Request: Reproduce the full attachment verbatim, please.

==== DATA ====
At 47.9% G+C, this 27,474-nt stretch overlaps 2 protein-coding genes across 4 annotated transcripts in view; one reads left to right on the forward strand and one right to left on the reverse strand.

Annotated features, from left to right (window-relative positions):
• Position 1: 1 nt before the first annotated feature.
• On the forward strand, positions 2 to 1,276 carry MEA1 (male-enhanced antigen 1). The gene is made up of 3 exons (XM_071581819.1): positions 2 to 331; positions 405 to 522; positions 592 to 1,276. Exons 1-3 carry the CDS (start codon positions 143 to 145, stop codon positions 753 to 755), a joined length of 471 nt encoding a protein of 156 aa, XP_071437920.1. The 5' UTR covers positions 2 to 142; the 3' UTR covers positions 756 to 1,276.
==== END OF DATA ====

At 47.9% G+C, this 27,474-nt stretch overlaps 2 protein-coding genes across 4 annotated transcripts in view; one reads left to right on the forward strand and one right to left on the reverse strand.

Annotated features, from left to right (window-relative positions):
• Position 1: 1 nt before the first annotated feature.
• On the forward strand, positions 2 to 1,276 carry MEA1 (male-enhanced antigen 1). The gene is made up of 3 exons (XM_071581819.1): positions 2 to 331; positions 405 to 522; positions 592 to 1,276. Exons 1-3 carry the CDS (start codon positions 143 to 145, stop codon positions 753 to 755), a joined length of 471 nt encoding a protein of 156 aa, XP_071437920.1. The 5' UTR covers positions 2 to 142; the 3' UTR covers positions 756 to 1,276.